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One of Google's top men took time to praise one of its frenemies

Sundar Pichai, who oversaw Android’s success, took time in his keynote to praise the product of one specific company.

Sundar Pichai at Google I/O back in 2014.
Sundar Pichai at Google I/O back in 2014.
Image: AP/Press Association Images

IT WAS AN interesting keynote for Sundar Pichai, one of Google’s rising stars who oversaw the success of Android.

Pichai, who now leads a number of Google’s products like search, Gmail Chrome, ad tech, maps, commerce, and social and has seen a billion Android device ship under his watch, spoke about a number of subjects during his time at Mobile World Congress.

They included the cloud (it’s going to power experiences like Google Translate and Machine Learning), self-driving cars (they take a partnership-orientated approach that people might not be aware of) Android Pay (Google Wallet will be a customer of it, and it will use NFC first but will be open to other methods like biometrics), Project Loon and the future of Android.

It was a nice, if not terribly revealing, keynote and Q&A with questions zoomed through.

The term ecosystem was coined a number of times, referring to how Google would start off small with a new project and then build it up gradually, a strategy it’s apparently using for wearables, Project Loon, Project Titan (its solar-powered, WiFi aircraft which will make its first flights in a matter of months) and bringing Google Play to China.

But the most interesting part of the talk wasn’t something he said, but did. During his keynote, Pichai took out a Samsung Galaxy S6 Edge and praised it, saying it was an example of the possibilities of mobile.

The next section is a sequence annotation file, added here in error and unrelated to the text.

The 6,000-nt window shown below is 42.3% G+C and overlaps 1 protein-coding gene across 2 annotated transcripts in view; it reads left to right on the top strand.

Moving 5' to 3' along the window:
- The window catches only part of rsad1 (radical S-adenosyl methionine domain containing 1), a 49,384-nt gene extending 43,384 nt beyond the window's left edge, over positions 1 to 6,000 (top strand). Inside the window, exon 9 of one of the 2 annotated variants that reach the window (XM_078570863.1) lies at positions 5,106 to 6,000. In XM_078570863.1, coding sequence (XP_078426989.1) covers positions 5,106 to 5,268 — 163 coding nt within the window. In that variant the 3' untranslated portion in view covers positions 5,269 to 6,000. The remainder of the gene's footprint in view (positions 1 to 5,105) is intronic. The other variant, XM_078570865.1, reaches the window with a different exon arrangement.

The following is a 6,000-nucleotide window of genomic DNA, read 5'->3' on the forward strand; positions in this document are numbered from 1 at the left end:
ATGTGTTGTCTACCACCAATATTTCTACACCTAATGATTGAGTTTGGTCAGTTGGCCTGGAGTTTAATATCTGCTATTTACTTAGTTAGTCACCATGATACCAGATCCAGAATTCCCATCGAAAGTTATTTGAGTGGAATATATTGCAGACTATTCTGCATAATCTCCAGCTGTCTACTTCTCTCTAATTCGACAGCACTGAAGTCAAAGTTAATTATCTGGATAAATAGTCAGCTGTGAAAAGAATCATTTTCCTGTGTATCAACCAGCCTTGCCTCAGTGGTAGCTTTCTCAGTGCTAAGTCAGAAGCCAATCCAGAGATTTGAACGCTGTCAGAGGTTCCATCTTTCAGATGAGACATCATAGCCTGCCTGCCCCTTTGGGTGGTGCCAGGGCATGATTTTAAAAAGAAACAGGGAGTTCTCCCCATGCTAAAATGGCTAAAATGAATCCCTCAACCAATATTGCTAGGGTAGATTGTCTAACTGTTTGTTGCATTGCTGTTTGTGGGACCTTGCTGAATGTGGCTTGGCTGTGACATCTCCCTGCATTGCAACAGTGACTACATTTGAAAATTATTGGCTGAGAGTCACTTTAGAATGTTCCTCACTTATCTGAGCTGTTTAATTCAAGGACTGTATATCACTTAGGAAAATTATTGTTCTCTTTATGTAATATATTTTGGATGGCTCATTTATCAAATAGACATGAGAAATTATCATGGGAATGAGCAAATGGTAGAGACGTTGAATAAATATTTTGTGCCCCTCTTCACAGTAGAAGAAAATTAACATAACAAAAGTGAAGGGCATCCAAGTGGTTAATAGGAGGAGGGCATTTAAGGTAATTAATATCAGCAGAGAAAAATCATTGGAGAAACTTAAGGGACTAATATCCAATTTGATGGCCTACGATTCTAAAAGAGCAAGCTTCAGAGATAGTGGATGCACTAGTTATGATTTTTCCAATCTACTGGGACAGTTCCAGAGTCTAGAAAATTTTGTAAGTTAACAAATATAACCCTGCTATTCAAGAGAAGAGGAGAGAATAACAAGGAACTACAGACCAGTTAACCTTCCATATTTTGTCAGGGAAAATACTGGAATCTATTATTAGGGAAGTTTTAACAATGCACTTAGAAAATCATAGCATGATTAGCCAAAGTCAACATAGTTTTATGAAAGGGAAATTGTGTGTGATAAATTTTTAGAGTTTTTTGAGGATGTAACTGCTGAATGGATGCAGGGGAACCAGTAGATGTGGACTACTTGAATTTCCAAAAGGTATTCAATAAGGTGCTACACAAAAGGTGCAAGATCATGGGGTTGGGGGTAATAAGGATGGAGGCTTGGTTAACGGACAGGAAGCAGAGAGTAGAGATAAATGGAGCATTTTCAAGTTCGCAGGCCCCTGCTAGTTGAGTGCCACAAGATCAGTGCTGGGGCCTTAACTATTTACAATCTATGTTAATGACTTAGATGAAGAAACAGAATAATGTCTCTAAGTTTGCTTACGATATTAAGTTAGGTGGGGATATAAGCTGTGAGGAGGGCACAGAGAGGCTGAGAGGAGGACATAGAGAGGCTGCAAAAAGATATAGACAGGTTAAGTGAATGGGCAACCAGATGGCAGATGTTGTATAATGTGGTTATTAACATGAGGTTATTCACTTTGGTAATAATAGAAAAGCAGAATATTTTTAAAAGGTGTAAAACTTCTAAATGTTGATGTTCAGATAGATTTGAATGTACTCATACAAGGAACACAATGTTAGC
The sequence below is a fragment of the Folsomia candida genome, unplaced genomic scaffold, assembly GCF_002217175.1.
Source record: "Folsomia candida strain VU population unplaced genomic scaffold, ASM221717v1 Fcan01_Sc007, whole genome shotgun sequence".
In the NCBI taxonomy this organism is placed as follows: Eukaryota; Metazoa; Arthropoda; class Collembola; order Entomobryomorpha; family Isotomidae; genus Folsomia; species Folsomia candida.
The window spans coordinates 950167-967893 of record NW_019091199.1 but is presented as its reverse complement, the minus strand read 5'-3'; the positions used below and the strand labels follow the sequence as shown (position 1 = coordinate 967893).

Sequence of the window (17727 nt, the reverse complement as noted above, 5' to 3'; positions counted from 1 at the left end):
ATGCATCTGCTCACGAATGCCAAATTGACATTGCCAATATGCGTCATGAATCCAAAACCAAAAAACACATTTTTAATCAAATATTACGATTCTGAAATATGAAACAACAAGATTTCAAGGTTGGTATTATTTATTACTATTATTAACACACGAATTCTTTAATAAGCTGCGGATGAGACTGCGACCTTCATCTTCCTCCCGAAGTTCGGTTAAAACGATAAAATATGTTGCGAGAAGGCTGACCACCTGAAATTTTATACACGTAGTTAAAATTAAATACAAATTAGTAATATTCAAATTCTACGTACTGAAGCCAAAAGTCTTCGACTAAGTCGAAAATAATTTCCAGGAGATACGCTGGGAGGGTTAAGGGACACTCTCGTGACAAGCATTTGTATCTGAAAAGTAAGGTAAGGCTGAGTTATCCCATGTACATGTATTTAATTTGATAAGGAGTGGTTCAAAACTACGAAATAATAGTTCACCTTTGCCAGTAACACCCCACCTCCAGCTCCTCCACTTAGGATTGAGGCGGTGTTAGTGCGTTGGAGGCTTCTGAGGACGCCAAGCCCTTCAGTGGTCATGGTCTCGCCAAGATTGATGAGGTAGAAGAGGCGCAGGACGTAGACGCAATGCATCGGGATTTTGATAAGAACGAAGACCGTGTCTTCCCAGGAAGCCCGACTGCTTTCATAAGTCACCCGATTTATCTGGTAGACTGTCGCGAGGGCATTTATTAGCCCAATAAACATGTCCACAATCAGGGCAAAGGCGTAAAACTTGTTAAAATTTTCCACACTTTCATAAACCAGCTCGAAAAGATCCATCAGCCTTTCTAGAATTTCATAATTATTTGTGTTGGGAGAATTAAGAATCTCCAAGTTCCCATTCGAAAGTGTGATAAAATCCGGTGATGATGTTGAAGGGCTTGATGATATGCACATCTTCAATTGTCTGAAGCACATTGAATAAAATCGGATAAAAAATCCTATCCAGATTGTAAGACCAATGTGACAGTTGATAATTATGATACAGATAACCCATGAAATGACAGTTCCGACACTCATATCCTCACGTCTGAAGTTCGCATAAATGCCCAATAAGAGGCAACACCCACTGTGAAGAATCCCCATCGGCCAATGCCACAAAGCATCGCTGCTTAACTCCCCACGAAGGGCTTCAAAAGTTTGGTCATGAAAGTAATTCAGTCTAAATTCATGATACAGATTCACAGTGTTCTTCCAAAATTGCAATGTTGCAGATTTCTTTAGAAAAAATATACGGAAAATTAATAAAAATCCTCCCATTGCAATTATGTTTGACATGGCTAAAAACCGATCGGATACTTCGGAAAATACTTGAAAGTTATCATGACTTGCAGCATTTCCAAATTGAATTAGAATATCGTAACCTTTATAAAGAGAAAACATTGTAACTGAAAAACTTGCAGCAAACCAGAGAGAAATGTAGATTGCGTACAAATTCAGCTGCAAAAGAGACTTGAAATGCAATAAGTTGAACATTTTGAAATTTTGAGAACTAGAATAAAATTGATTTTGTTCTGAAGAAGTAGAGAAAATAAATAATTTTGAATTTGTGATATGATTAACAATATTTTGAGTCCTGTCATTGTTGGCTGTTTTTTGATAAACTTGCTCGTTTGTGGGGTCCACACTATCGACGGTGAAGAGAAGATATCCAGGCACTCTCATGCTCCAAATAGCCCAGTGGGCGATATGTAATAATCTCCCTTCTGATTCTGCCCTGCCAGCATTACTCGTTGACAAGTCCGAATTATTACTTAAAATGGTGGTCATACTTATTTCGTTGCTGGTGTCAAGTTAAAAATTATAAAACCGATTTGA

That in itself is high praise, coming from the mastermind of one of the most popular OSs out there, but what’s particularly interesting about this was how rocky Google’s relationship was with the Korean giant in recent times.

Samsung made no secret of wanting to move away from Android and adopt its own OS Tizen. So far, that hasn’t gone to plan with its rollout being something of a disaster. A less than stellar 2014 certainly didn’t help matters meaning it had to regroup.

Now, it’s embraced Android and launched its own payment service which potentially has more potential than Apple or Google’s efforts. It’s an endorsement that wouldn’t have happened last year, but it could be a sign that Pichai is quietly confident that Android and Google can see off any challenges. It would certainly fit his persona if that was the case.

Quinton O’Reilly is at Mobile World Congress in Barcelona all this week. Follow all the goings-on at @TheJournalTech.

Read: These ex-Nokia heads believe they can take on Android head-first >

Read: Sony ditches the flagship (for now) to focus on creating a standout tablet* >

About the author:

Quinton O'Reilly

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